For me, my legal name Ting Wei Chang has always been associated with dreaded AP exams, awkward first day of school roll calls, and long lines at airport immigration. It’s never been a name I’ve liked or used unless out of complete necessity.
Even though Juliana doesn’t appear anywhere on any of my legal records, it’s the name I’ve always identified far more with. Juliana is the name I sign receipts with, applied to summer internships with. It’s the name I tell the Jamba Juice employee who’s making my Mango-a-go-go smoothie.
When my parents first moved our family to America 17 years ago, they immediately made the decision to not go by the Anglicized versions of our Taiwanese names, but instead chose new, America names for us all. My dad, Cheng Ming Chang on his passport, became Calvin, and my mom, Huei Ling Lin in the eyes of the government, went by Michelle. My little brother, the only one of us to be born in the United States, had Spencer Chang written on his birth certificate, his Chinese name an afterthought that took my mom another two years to come up with after his birth.
For most of my life, my legal name has just been a minor hassle, the sort that leads to incidents like my 4th grade yearbook printing two photos of me as the completely identical twins “Juliana Chang” and “Ting Wei Chang”. It was annoying, and occasionally hilarious, but never something that weighed heavily on my mind. Until I started applying to college.
In the months between application deadlines and results, I remember dreading the moment when my admissions officer would open up my report to see the name “Ting Wei Chang”. I dreaded the images of scheming, tiger-mom-raised, test-taking robots it might conjure up, especially considering that I was applying from a high school located in East Asia. I was resentful of my name, and how those three little syllables negated the hours I spent laboring in AP Mandarin, melted me into a piano playing, math loving, tiger mom obeying student that was nothing like me. And so I fought, in every way I could. Applying as a Creative Writing major, taking US History for my SAT II, writing about Ovid for my college essays; I did all of these things because they were true to my interests, but I would be lying if I said they weren’t also defensive maneuvers, covertly trying to separate myself from as many Asian stereotypes as I could while still showcasing my person.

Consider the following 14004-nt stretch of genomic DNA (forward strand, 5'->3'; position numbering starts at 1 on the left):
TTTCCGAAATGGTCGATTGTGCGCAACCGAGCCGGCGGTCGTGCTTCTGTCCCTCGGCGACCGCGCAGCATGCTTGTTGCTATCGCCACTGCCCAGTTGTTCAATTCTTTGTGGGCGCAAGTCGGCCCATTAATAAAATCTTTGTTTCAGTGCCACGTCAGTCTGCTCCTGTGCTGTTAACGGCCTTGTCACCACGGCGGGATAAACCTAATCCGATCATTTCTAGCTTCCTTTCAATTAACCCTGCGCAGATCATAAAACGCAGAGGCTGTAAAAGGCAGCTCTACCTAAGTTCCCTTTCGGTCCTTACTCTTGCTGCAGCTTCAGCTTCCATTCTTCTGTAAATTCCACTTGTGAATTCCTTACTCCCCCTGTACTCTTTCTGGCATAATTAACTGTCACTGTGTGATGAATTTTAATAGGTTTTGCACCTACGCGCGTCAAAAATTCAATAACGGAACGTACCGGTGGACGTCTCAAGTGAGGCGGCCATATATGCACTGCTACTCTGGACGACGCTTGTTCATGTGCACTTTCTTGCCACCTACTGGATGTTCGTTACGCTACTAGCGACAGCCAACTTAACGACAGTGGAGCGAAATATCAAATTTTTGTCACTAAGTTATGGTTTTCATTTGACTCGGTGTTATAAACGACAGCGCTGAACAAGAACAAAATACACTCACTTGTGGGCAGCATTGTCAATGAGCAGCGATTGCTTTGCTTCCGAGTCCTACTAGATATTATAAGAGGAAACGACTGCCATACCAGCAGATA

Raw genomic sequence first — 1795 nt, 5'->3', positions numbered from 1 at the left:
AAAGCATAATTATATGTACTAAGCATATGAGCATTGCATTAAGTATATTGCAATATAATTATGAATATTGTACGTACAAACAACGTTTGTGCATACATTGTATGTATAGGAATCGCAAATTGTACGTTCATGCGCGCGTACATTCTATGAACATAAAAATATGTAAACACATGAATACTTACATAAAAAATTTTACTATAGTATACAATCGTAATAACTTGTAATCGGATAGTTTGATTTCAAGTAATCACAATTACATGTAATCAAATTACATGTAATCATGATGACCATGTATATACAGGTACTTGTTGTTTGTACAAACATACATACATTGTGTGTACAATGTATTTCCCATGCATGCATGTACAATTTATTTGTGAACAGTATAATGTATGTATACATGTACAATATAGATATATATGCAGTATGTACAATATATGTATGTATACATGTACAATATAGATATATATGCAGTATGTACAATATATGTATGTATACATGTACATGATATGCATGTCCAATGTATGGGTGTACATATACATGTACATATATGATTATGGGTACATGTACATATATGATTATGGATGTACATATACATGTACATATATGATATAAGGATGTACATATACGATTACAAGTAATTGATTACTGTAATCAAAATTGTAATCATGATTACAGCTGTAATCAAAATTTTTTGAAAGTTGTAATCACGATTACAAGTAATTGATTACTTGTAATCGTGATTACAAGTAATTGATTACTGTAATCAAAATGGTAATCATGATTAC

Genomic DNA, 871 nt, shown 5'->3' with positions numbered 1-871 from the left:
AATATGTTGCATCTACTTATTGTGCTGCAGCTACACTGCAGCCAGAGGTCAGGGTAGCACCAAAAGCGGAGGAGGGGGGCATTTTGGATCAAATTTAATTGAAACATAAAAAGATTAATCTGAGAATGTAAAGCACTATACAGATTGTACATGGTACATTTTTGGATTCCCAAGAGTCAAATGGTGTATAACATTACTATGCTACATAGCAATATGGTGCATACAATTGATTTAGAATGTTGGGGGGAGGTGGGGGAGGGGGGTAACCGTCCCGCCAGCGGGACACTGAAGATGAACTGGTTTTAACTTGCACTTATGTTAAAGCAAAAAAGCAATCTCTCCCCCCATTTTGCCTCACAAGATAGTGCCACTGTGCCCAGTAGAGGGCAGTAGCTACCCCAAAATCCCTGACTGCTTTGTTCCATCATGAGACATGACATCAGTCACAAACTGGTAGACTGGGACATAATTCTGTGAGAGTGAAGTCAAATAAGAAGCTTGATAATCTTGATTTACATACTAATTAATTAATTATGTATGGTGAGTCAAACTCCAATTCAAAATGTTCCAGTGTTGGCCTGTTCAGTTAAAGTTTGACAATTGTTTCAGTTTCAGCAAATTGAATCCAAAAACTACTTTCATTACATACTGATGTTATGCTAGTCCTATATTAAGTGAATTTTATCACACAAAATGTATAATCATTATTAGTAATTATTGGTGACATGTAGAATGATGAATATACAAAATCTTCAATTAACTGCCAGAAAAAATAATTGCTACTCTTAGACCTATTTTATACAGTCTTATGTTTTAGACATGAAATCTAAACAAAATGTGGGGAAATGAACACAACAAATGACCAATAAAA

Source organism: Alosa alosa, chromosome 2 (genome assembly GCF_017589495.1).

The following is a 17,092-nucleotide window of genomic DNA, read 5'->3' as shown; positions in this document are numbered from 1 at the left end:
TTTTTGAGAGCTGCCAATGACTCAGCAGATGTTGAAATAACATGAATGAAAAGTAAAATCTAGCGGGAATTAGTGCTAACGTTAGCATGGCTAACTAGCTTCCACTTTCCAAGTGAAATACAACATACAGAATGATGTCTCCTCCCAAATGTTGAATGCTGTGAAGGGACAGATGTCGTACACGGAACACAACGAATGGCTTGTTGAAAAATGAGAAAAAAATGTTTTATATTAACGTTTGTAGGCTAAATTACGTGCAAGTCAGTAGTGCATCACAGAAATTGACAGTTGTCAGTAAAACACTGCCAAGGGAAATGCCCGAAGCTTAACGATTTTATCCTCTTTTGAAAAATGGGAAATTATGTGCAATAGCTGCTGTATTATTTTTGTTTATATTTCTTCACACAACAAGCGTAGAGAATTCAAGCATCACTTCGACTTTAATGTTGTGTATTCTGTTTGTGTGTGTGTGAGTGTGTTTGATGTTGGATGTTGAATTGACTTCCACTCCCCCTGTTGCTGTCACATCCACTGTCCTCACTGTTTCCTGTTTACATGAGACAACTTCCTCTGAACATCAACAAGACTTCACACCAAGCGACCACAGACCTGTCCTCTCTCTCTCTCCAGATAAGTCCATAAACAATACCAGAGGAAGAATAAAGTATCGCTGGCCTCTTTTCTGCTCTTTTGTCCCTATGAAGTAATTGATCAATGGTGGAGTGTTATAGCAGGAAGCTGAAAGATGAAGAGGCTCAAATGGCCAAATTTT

In the end, it worked. I ended up in my dream school, where I’ve continued to write about Ovid and study creative writing. Although I thought getting into college would alleviate my shame regarding my name, it simply morphed into relief that I had managed to “slip by”. My Asian-ness, so succinctly presented in the three short syllables of my legal name, had been sufficiently disguised under Latin classes and literary magazine positions so that I could slide past racial quotas and higher SAT standards. Whether I should be happy or horrified, I don’t know.
I wonder if these feelings of resentment and shame were what my parents had pictured when they first made the decision to rename our family. Were they excited by the prospect of a new life in the Western world, picking out newfangled names like jelly beans in the candy store, rolling each one around their mouth, feeling the way its sounds melted onto their tongue? Or were they trying to shield us from judgment, in a country where last names like Wong sends job applications into the reject pile and introducing yourself as Jae Heung summons questions about your lack of an accent and “Did everyone there really love Kim Jong Il??”
I love my American name, but I also wonder what sorts of fears motivated my parents to rename me Juliana. I wonder if I, so eager to correct teachers during roll call and fill in the “preferred name” box at every given chance, have helped perpetuate a system of discrimination based on race and identity. Is my desire to not be associated with my name and the stereotypes it carries reflective of my discrimination against my own culture?
I hope not. But who really knows?